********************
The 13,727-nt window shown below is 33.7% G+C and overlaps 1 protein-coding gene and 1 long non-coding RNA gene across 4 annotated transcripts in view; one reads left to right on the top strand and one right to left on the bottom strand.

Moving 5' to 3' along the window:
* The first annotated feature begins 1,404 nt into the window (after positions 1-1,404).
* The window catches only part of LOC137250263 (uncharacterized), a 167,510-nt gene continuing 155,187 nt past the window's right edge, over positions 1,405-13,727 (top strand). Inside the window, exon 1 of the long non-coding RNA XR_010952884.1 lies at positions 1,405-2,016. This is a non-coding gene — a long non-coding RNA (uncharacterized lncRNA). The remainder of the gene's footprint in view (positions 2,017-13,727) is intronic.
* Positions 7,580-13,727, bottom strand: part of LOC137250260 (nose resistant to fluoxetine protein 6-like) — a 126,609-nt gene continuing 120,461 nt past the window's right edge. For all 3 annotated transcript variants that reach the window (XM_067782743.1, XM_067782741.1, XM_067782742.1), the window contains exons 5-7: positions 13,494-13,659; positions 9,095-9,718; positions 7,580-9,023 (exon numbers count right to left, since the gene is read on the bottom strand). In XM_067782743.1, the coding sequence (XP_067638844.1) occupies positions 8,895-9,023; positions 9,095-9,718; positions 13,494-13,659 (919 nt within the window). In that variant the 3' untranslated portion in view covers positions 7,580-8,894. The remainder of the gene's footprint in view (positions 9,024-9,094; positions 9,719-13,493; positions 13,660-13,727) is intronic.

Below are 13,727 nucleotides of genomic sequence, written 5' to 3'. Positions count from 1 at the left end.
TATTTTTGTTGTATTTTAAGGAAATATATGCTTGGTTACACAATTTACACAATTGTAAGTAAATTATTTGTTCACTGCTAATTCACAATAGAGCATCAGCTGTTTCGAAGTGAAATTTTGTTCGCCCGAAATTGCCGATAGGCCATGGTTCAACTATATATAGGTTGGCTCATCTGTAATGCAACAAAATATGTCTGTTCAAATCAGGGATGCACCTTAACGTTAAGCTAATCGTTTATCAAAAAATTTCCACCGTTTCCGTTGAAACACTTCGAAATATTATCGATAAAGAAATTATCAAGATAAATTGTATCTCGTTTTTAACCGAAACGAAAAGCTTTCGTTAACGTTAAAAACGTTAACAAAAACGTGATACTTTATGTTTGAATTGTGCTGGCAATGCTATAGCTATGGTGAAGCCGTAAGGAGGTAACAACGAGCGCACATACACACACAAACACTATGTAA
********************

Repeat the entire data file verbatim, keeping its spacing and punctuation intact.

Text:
The 13,727-nt window shown below is 33.7% G+C and overlaps 1 protein-coding gene and 1 long non-coding RNA gene across 4 annotated transcripts in view; one reads left to right on the top strand and one right to left on the bottom strand.

Moving 5' to 3' along the window:
* The first annotated feature begins 1,404 nt into the window (after positions 1-1,404).
* The window catches only part of LOC137250263 (uncharacterized), a 167,510-nt gene continuing 155,187 nt past the window's right edge, over positions 1,405-13,727 (top strand). Inside the window, exon 1 of the long non-coding RNA XR_010952884.1 lies at positions 1,405-2,016. This is a non-coding gene — a long non-coding RNA (uncharacterized lncRNA). The remainder of the gene's footprint in view (positions 2,017-13,727) is intronic.
* Positions 7,580-13,727, bottom strand: part of LOC137250260 (nose resistant to fluoxetine protein 6-like) — a 126,609-nt gene continuing 120,461 nt past the window's right edge. For all 3 annotated transcript variants that reach the window (XM_067782743.1, XM_067782741.1, XM_067782742.1), the window contains exons 5-7: positions 13,494-13,659; positions 9,095-9,718; positions 7,580-9,023 (exon numbers count right to left, since the gene is read on the bottom strand). In XM_067782743.1, the coding sequence (XP_067638844.1) occupies positions 8,895-9,023; positions 9,095-9,718; positions 13,494-13,659 (919 nt within the window). In that variant the 3' untranslated portion in view covers positions 7,580-8,894. The remainder of the gene's footprint in view (positions 9,024-9,094; positions 9,719-13,493; positions 13,660-13,727) is intronic.

Below are 13,727 nucleotides of genomic sequence, written 5' to 3'. Positions count from 1 at the left end.
TATTTTTGTTGTATTTTAAGGAAATATATGCTTGGTTACACAATTTACACAATTGTAAGTAAATTATTTGTTCACTGCTAATTCACAATAGAGCATCAGCTGTTTCGAAGTGAAATTTTGTTCGCCCGAAATTGCCGATAGGCCATGGTTCAACTATATATAGGTTGGCTCATCTGTAATGCAACAAAATATGTCTGTTCAAATCAGGGATGCACCTTAACGTTAAGCTAATCGTTTATCAAAAAATTTCCACCGTTTCCGTTGAAACACTTCGAAATATTATCGATAAAGAAATTATCAAGATAAATTGTATCTCGTTTTTAACCGAAACGAAAAGCTTTCGTTAACGTTAAAAACGTTAACAAAAACGTGATACTTTATGTTTGAATTGTGCTGGCAATGCTATAGCTATGGTGAAGCCGTAAGGAGGTAACAACGAGCGCACATACACACACAAACACTATGTAA